What living in Stockholm is like for an expat

Expat life in Stockholm

Jane is American and lives in Stockholm with her partner Josh. She is working as a freelance writer, Etsy shop owner and blogger. Today Jane will share her story about the ups and downs of her expat life in Stockholm.

Moving to Stockholm

“Josh and I moved to Stockholm in August 2017 so he can complete his Ph.D. at the University of Leeds. As part of his fellowship, he has to do his research out of the Ericsson headquarters here in the city.”

Making friends

“Making friends has been very hard in Stockholm. Swedes are polite in general but reserved, so it can take some time before you feel like they have accepted you into their friend group. Fortunately, there are some expat clubs and groups for expats living in Stockholm that organize meet-ups and events. I’ve also been very lucky that my yoga studio attracts many expats, so I’ve met a lot of people there.”

Learning Swedish

“I took some Swedish lessons when we first arrived so I could understand some of the basic things: read street signs, grocery store labels in the supermarket, numbers. In the beginning, I naively thought the Swedish language would be easy, but it’s not. The grammar was a lot more complicated than I was used to. I’m slowly picking up parts here and there, thanks to commercials and jingles, but since everyone speaks English I don’t get to practice the language as much as I would like.”

Getting around

“The best way to travel around Stockholm is by public transportation. The network of buses, trams, trains, and boats is extensive – you can actually get anywhere in the city with the same ticket! And once you’re in town, it is simple and pleasurable to walk from place to place.”

Cost of living in Stockholm

“Compared to other locations I’ve lived, the cost of living in this city is on the higher end. Food and other consumables are more expensive than in both the UK and Canada. Going out can be a bit of a shock as well, a pint can easily cost 75 SEK ($8.30).”

Stockholm housing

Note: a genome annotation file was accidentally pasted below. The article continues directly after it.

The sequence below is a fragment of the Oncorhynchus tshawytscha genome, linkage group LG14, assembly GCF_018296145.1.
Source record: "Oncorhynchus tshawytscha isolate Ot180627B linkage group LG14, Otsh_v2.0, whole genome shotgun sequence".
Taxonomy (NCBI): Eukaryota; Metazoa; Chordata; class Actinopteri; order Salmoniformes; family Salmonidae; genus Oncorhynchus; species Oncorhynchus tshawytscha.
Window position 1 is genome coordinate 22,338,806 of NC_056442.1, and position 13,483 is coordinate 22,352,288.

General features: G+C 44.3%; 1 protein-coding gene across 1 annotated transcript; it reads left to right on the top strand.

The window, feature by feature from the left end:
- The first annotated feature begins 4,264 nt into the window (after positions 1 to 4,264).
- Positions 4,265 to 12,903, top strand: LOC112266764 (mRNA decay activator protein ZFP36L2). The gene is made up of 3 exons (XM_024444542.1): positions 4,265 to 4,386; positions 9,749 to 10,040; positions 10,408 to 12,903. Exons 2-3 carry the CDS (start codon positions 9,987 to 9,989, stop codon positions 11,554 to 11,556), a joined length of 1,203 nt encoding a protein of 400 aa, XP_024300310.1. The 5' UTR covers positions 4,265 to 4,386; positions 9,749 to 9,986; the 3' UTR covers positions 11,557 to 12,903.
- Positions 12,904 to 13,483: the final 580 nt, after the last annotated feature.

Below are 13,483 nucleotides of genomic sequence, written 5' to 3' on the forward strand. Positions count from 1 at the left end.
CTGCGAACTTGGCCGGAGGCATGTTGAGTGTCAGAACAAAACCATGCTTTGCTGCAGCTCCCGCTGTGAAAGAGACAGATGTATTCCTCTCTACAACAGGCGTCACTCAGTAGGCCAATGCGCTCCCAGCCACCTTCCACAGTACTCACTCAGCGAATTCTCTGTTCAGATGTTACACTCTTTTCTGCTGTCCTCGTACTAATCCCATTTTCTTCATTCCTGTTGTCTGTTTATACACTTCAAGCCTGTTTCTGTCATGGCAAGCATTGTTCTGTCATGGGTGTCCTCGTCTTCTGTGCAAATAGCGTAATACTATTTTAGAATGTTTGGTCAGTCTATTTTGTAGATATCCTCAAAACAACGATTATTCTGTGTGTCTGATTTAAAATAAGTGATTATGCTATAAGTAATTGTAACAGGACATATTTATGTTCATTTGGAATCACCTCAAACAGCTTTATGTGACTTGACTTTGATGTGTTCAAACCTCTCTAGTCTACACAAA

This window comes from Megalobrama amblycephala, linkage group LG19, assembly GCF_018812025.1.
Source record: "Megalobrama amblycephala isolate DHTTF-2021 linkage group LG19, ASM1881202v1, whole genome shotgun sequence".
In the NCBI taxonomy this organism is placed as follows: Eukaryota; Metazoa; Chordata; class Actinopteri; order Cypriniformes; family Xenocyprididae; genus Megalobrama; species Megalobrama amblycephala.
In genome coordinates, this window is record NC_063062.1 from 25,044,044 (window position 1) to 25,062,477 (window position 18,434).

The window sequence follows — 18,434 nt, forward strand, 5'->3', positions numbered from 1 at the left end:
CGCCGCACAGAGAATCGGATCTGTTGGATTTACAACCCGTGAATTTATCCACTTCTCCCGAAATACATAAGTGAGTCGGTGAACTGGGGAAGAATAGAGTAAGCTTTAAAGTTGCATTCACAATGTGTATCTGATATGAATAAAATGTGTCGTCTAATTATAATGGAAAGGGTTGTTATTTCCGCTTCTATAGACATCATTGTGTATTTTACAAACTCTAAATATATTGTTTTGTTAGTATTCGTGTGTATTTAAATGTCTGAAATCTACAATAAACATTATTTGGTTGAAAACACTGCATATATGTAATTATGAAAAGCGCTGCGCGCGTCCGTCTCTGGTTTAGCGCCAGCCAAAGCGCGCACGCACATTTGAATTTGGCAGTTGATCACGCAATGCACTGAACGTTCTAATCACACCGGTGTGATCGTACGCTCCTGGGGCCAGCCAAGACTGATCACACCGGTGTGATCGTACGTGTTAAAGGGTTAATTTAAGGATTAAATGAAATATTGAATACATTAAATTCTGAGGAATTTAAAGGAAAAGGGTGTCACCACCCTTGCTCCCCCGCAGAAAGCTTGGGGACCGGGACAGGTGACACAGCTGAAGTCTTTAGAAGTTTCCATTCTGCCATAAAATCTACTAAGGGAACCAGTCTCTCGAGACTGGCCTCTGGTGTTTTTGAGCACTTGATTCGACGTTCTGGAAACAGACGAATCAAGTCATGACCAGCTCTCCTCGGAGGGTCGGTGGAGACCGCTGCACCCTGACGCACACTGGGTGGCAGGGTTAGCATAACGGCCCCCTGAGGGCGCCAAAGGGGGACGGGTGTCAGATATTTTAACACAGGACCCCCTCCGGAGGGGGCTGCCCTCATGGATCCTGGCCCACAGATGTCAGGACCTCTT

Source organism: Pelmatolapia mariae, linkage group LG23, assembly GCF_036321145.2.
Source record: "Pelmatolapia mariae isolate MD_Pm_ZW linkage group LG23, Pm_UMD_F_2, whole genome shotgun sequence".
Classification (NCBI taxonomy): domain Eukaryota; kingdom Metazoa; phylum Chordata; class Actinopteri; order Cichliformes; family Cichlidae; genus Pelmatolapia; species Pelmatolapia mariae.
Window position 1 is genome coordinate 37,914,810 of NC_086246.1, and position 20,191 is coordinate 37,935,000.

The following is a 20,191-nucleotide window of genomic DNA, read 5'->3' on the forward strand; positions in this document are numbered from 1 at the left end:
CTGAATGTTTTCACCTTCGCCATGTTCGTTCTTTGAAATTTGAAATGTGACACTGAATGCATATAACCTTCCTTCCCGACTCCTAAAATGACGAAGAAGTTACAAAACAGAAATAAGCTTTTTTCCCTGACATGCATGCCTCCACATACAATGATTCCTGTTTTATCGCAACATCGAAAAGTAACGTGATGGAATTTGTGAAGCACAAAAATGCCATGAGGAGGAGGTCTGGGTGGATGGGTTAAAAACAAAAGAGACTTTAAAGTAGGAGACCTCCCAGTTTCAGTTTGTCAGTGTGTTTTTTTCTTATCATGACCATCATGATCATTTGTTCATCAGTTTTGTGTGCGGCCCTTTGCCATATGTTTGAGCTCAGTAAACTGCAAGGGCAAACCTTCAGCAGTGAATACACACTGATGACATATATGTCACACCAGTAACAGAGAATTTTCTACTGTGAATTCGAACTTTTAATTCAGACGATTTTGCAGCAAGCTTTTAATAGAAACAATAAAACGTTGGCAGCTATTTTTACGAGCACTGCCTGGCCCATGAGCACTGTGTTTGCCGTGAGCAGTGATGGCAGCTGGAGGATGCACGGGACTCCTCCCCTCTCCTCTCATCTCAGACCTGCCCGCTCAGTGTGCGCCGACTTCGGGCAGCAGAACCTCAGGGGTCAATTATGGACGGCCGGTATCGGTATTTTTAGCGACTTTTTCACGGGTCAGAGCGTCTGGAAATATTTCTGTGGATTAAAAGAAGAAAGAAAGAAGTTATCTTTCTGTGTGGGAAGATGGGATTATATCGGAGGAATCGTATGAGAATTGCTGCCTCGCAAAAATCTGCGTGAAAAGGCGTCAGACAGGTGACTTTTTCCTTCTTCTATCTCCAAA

“Renting in Stockholm, on average, is rather expensive – at least compared to other locations I’ve lived. When you first arrive you’ll have to rent a place via second-hand market or the sublet, as there is something like a 10-year wait list for first-hand rentals in certain areas of the city. The second-hand rental market is not regulated, so you can expect to pay much more than if you have a first-hand rental. How much you have to pay will depend on what part of the city you live in, whether or not it includes amenities and the size of your flat. I’ve read that in 2018 the average cost to rent in Stockholm was higher than 12,500 SEK ($1,400 USD) per month, which is a lot higher than in other parts of Sweden.”

Green space

“The access to nature is one of the things I love most about living in Stockholm. The city is very green with lots of parks and nature reserves you can explore. Locals are also very passionate about healthy living so any time of year you will see people out biking, hiking, exploring and just enjoying the city. With bike sharing and so many locations to rent equipment (skis, kayaks, etc.) it’s very easy to remain active and have fun in this city!”

Swedish food

“Swedish food is rather tasty! I especially love the smoked salmon (lox). I really enjoy Swedish meatballs as well. With some sauerkraut and lingonberry jam, they are the perfect tasty, fast, and inexpensive meal!”

Coffee culture

“Coffee culture – or fika – is important in Stockholm! It’s a ritual every day to take a break and enjoy a fika (coffee with some kind of sweet treat, like a cinnamon bun) with colleagues and friends.”

Pace of life

“The pace of life in Stockholm is laid-back and very efficient. Nothing ever seems rushed but at the same time, it doesn’t seem like time is wasted. Lagom [a Swedish word that means ‘balance’ or ‘moderation’] is the cultural norm here.”

Personal safety

“Whether walking late at night or home alone, I never have the feeling like I have to worry. Unless I’ve been reading a Wallander book (a Swedish crime series), then I’m a little more cautious and on edge LOL.”

Winters

“It seems people have this impression that Sweden is freezing during the winter, but it actually isn’t so bad. It does snow and it does get cold, but compared to parts of the US and Canada, it’s rather mild.”

Thank you very much, Jane!

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